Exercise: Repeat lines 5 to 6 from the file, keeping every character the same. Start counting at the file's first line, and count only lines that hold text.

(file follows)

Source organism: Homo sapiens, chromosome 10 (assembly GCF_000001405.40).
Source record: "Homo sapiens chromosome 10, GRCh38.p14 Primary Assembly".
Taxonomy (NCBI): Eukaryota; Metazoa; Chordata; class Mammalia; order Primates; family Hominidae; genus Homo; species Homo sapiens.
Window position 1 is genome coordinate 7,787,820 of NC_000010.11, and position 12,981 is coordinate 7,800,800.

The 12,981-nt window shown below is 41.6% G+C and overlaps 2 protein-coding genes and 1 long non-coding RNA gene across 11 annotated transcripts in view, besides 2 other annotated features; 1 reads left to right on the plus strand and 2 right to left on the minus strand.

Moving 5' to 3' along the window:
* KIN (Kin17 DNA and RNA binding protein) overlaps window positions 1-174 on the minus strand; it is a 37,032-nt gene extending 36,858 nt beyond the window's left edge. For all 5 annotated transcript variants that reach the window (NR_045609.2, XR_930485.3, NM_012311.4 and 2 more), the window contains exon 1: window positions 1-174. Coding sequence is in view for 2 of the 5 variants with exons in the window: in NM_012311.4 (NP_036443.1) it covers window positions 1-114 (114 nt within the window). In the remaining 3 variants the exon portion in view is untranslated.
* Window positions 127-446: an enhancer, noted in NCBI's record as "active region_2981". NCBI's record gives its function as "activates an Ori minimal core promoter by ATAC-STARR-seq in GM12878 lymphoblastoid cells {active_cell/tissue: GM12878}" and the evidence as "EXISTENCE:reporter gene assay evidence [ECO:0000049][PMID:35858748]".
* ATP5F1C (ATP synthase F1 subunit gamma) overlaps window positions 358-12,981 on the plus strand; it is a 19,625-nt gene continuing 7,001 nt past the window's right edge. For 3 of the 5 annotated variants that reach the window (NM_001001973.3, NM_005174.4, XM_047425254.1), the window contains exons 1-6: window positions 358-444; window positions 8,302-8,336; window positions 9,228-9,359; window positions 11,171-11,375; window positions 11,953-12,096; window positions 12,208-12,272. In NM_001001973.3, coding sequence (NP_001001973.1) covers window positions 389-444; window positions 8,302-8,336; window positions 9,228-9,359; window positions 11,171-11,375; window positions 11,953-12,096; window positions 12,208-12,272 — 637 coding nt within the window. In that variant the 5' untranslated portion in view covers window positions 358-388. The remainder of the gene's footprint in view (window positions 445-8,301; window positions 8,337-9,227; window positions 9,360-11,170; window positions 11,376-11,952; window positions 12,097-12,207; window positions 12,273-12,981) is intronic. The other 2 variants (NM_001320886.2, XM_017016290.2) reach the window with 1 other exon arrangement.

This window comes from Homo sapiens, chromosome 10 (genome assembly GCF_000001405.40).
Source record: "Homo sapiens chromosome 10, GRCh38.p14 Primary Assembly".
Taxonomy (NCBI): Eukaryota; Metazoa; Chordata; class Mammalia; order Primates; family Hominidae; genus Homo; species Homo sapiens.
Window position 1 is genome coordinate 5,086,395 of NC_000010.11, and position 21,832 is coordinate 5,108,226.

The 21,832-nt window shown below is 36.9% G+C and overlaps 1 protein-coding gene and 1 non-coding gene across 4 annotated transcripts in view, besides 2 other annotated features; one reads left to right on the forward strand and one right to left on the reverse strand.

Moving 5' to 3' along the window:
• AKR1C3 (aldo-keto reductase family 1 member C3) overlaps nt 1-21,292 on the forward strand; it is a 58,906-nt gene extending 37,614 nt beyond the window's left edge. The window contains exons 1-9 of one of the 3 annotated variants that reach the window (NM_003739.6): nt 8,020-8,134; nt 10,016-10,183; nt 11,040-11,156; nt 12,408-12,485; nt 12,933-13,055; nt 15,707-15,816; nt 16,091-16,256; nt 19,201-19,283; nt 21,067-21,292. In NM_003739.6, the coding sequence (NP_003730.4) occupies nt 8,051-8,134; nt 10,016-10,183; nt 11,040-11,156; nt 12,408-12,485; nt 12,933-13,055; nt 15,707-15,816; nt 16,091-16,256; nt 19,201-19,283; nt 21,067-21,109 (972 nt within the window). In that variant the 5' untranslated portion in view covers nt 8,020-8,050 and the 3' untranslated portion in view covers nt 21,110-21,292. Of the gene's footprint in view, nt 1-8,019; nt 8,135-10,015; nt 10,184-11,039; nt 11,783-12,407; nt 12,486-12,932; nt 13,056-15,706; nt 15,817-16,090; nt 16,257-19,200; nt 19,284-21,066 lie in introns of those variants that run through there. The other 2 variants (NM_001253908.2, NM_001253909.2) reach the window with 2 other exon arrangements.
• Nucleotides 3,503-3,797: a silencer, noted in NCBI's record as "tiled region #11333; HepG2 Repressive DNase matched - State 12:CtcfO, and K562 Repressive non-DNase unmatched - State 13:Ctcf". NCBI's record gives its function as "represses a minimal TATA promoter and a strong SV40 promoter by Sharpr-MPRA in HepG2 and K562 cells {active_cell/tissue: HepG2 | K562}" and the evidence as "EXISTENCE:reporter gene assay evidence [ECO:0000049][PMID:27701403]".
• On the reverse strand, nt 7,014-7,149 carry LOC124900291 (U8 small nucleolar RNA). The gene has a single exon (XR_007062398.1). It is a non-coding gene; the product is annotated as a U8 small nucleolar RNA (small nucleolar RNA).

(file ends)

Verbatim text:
The 12,981-nt window shown below is 41.6% G+C and overlaps 2 protein-coding genes and 1 long non-coding RNA gene across 11 annotated transcripts in view, besides 2 other annotated features; 1 reads left to right on the plus strand and 2 right to left on the minus strand.

Moving 5' to 3' along the window: